The Iowa Bicycle Coalition is praising a decision by the Iowa State Association of Counties to drop its push for state and county ordinances to regulate bike riders. The move to regulate bikers came after a lawsuit against Crawford County by the wife of a man who died on RAGBRAI in 2004.

Mark Wyatt of the Iowa Bicycle Coalition says tighter bike ordinances would have made it tough for those who use the two-wheeled transportation. "We see bicycle liability as something that’s a rare instance, but we see promotion of bicycling as very important, both for economic and tourism and transportation and health issues," Wyatt says, "there’s all kinds of reason to stand behind bicycling, and I think it’s something that should be encouraged all across the state."

Hardin County had just passed a bike ordinance that required bike rides of over 10 people to obtain a minimum of one million dollars in insurance before holding the ride. Wyatt says it appears that ordinance will now be pulled back. Wyatt says it looks like the Hardin County Supervisors will repeal the ordinance on Tuesday.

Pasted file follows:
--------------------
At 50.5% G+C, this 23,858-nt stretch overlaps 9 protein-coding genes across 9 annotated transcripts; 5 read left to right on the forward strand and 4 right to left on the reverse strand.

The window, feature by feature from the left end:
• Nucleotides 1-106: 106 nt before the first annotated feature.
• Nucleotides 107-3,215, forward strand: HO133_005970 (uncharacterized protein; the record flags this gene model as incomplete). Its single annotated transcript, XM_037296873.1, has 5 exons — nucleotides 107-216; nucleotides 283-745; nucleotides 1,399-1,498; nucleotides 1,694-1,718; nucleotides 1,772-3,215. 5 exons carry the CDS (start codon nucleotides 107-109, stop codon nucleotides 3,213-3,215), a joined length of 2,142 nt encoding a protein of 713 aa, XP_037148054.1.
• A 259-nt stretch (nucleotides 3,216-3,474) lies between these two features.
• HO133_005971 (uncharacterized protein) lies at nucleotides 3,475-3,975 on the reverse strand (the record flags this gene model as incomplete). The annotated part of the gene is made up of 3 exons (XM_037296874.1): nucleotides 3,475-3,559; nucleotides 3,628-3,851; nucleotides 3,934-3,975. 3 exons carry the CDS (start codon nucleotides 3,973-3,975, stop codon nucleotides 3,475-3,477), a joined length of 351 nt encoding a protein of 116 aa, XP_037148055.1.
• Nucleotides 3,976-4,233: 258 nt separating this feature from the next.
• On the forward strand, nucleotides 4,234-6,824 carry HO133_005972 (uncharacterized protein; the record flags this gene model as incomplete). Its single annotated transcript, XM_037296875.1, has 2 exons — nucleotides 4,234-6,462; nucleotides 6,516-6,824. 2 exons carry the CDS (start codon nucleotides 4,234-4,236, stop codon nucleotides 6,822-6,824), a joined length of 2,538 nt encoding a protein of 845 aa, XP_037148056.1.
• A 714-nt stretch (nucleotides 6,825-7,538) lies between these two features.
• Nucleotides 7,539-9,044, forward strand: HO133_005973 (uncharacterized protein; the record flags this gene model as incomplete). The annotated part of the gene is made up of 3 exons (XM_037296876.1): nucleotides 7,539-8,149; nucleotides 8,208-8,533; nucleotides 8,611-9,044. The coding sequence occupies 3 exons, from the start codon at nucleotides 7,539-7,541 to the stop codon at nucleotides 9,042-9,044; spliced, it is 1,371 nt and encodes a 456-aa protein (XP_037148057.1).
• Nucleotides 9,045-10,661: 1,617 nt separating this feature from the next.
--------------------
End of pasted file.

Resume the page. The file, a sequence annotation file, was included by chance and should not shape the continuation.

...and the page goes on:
Wyatt says the idea of pushing for tougher bike ordinances was trying to regulate something that doesn’t need regulation. Wyatt says it’s "a perceptions versus reality issue" as he says there’s a lot of education missing as a lot counties don’t understand bicycle risk management. Wyatt says the coalition is adding an education workshop to its January conference to address bicycle risk management and tort liability.

Wyatt says the issue is especially important now in a time of higher gas prices and people looking for alternative transportation. Wyatt says any bike dealer across the state will say they’ve sold a lot more "gas price bikes" than at any other time. An effort to get the legislature to make a law to bar bike riders from collecting damages form counties and cities for most accidents failed to pass in the last session.